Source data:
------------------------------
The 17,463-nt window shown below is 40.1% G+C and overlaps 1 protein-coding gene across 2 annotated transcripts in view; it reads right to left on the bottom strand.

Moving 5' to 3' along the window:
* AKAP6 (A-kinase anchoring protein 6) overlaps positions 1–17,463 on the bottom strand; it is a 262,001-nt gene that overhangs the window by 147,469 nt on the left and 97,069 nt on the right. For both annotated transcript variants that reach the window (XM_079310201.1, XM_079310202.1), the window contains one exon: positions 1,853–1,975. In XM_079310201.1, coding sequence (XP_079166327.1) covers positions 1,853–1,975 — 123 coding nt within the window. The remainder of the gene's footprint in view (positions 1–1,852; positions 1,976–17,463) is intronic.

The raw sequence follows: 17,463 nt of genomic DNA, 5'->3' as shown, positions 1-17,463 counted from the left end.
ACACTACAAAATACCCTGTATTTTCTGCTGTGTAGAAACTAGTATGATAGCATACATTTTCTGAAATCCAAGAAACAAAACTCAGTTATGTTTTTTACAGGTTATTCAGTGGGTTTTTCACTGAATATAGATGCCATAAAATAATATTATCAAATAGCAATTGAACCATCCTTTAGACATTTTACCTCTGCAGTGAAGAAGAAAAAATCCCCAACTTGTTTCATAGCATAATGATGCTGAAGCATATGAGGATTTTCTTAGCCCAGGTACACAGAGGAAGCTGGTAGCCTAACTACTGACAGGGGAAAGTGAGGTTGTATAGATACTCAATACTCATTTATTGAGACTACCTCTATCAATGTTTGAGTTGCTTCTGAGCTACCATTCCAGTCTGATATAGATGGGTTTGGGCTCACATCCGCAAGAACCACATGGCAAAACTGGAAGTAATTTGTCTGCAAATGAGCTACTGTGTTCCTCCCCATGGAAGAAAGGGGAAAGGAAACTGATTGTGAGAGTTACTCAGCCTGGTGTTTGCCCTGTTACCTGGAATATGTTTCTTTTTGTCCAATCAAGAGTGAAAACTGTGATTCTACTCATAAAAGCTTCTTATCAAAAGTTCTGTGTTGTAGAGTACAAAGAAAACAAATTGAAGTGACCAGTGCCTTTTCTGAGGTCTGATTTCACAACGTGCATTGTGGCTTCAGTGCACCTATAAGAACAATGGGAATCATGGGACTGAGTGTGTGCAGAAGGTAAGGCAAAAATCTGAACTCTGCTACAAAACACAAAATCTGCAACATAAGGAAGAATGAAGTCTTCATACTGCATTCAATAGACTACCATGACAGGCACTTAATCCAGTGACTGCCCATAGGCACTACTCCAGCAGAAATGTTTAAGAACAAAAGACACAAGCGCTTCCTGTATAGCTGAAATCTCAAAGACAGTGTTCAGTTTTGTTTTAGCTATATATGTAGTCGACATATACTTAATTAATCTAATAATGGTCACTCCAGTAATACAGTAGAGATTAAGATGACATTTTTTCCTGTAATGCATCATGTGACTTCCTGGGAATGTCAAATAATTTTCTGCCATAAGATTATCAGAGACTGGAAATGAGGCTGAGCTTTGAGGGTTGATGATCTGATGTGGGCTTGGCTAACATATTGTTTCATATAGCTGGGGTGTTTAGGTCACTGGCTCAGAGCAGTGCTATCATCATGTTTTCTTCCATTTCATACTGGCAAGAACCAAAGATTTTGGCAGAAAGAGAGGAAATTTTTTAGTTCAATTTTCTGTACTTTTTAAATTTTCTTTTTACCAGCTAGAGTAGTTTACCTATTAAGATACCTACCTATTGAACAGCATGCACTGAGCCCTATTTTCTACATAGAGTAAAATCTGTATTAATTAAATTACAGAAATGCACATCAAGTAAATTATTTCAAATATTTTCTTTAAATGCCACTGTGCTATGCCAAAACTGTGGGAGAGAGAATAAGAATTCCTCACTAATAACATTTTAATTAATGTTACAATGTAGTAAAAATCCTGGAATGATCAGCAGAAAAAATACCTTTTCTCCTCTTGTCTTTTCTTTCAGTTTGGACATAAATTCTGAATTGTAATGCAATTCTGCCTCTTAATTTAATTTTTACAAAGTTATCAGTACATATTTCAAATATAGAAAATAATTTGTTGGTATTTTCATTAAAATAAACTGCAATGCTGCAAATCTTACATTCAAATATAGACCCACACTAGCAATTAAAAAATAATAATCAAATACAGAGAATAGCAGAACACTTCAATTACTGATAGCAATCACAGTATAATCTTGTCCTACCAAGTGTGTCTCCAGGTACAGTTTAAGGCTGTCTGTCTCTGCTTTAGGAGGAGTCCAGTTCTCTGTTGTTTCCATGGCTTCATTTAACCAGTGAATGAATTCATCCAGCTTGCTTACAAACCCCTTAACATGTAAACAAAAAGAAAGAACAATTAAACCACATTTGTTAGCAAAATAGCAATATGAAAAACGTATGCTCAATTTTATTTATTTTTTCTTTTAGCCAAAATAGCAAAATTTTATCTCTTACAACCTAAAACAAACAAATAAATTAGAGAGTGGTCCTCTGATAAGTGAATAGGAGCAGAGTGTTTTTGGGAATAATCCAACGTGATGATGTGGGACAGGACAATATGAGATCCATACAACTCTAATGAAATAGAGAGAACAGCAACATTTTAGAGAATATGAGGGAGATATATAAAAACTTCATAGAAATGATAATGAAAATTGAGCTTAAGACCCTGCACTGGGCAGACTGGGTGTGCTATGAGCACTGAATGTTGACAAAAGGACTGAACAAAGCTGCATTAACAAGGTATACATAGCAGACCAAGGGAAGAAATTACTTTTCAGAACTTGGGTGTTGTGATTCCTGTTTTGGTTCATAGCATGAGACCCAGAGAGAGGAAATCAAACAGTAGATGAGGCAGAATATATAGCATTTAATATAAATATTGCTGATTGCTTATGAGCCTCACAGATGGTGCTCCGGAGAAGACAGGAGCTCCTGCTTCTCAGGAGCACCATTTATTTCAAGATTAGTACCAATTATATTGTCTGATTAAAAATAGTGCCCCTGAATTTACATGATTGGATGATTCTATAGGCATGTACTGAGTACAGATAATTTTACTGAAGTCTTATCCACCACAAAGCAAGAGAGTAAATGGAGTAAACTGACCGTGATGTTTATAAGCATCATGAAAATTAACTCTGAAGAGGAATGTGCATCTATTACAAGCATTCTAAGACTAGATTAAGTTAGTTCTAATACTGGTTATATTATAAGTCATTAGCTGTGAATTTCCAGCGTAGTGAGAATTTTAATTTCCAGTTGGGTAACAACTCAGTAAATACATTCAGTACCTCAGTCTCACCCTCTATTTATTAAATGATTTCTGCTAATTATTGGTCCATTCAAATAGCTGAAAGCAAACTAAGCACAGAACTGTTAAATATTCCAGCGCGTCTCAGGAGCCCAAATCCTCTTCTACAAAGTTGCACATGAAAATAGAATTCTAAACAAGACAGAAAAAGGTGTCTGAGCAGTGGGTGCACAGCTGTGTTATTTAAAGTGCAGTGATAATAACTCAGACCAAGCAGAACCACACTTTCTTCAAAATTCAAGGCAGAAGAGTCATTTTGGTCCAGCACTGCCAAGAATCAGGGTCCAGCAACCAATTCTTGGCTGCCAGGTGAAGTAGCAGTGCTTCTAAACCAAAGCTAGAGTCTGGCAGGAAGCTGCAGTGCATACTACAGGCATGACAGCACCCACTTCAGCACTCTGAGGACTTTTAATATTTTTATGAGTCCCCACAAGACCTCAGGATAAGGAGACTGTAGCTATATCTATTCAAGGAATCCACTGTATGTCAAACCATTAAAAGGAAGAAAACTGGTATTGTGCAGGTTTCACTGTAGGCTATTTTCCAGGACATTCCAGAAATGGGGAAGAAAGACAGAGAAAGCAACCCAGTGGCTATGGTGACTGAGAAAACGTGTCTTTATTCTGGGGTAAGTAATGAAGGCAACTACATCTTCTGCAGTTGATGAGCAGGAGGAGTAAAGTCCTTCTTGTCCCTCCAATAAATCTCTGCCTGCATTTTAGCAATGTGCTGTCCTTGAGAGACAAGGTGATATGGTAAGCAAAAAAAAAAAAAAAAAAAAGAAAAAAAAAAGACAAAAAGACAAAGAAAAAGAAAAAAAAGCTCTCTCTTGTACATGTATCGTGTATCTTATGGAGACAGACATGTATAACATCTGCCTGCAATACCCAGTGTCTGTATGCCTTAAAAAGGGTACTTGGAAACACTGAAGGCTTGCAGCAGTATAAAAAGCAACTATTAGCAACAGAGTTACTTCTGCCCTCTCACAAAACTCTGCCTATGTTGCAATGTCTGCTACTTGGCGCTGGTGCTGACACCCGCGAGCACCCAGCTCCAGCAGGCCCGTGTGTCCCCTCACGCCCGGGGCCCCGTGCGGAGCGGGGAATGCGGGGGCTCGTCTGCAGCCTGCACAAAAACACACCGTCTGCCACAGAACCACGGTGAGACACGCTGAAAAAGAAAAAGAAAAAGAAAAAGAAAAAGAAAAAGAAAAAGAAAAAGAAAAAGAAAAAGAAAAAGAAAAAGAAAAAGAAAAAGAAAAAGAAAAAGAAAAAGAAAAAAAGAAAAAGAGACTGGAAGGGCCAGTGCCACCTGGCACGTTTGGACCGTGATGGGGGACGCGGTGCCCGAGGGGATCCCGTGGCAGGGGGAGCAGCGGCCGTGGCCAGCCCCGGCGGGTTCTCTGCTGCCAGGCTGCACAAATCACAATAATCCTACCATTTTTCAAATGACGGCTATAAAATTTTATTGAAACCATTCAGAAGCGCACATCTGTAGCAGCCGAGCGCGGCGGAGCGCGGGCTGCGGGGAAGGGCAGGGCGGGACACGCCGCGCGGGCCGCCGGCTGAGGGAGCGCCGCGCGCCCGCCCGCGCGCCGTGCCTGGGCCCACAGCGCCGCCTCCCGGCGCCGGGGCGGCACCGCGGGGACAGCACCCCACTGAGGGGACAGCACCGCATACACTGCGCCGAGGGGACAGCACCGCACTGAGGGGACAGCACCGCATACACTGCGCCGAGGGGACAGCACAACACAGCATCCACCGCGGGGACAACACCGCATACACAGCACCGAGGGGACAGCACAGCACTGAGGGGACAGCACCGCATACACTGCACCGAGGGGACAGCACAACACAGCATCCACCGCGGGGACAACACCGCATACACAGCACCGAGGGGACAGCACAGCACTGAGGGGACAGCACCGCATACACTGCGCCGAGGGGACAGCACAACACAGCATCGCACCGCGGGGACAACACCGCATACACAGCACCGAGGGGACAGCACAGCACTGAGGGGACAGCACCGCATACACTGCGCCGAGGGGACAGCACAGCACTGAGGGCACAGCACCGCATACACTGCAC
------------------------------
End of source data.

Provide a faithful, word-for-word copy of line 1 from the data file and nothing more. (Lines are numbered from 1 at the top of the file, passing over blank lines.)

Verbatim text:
The 17,463-nt window shown below is 40.1% G+C and overlaps 1 protein-coding gene across 2 annotated transcripts in view; it reads right to left on the bottom strand.